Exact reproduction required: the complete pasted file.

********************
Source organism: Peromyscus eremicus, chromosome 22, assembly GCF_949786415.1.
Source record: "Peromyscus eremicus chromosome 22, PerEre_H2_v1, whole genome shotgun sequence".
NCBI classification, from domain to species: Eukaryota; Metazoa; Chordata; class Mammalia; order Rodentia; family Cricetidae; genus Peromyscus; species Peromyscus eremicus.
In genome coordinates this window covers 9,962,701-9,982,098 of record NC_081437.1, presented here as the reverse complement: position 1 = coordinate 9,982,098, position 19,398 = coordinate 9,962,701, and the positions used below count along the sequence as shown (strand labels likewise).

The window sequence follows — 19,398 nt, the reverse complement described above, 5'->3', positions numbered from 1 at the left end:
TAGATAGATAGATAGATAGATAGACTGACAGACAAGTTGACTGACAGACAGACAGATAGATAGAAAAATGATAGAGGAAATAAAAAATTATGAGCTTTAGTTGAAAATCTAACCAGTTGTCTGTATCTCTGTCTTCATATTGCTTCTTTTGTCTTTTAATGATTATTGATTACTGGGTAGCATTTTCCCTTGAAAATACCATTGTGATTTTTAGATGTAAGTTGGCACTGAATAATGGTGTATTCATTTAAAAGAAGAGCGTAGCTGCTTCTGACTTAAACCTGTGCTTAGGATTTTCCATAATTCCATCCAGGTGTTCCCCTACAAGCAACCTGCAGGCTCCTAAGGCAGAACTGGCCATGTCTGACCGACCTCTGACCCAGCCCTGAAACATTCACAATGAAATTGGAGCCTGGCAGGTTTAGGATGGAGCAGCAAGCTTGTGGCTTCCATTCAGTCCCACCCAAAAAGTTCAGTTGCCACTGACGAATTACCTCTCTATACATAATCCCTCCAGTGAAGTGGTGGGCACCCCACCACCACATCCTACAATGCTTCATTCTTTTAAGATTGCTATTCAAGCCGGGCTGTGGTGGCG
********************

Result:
Source organism: Peromyscus eremicus, chromosome 22, assembly GCF_949786415.1.
Source record: "Peromyscus eremicus chromosome 22, PerEre_H2_v1, whole genome shotgun sequence".
NCBI classification, from domain to species: Eukaryota; Metazoa; Chordata; class Mammalia; order Rodentia; family Cricetidae; genus Peromyscus; species Peromyscus eremicus.
In genome coordinates this window covers 9,962,701-9,982,098 of record NC_081437.1, presented here as the reverse complement: position 1 = coordinate 9,982,098, position 19,398 = coordinate 9,962,701, and the positions used below count along the sequence as shown (strand labels likewise).

The window sequence follows — 19,398 nt, the reverse complement described above, 5'->3', positions numbered from 1 at the left end:
TAGATAGATAGATAGATAGATAGACTGACAGACAAGTTGACTGACAGACAGACAGATAGATAGAAAAATGATAGAGGAAATAAAAAATTATGAGCTTTAGTTGAAAATCTAACCAGTTGTCTGTATCTCTGTCTTCATATTGCTTCTTTTGTCTTTTAATGATTATTGATTACTGGGTAGCATTTTCCCTTGAAAATACCATTGTGATTTTTAGATGTAAGTTGGCACTGAATAATGGTGTATTCATTTAAAAGAAGAGCGTAGCTGCTTCTGACTTAAACCTGTGCTTAGGATTTTCCATAATTCCATCCAGGTGTTCCCCTACAAGCAACCTGCAGGCTCCTAAGGCAGAACTGGCCATGTCTGACCGACCTCTGACCCAGCCCTGAAACATTCACAATGAAATTGGAGCCTGGCAGGTTTAGGATGGAGCAGCAAGCTTGTGGCTTCCATTCAGTCCCACCCAAAAAGTTCAGTTGCCACTGACGAATTACCTCTCTATACATAATCCCTCCAGTGAAGTGGTGGGCACCCCACCACCACATCCTACAATGCTTCATTCTTTTAAGATTGCTATTCAAGCCGGGCTGTGGTGGCG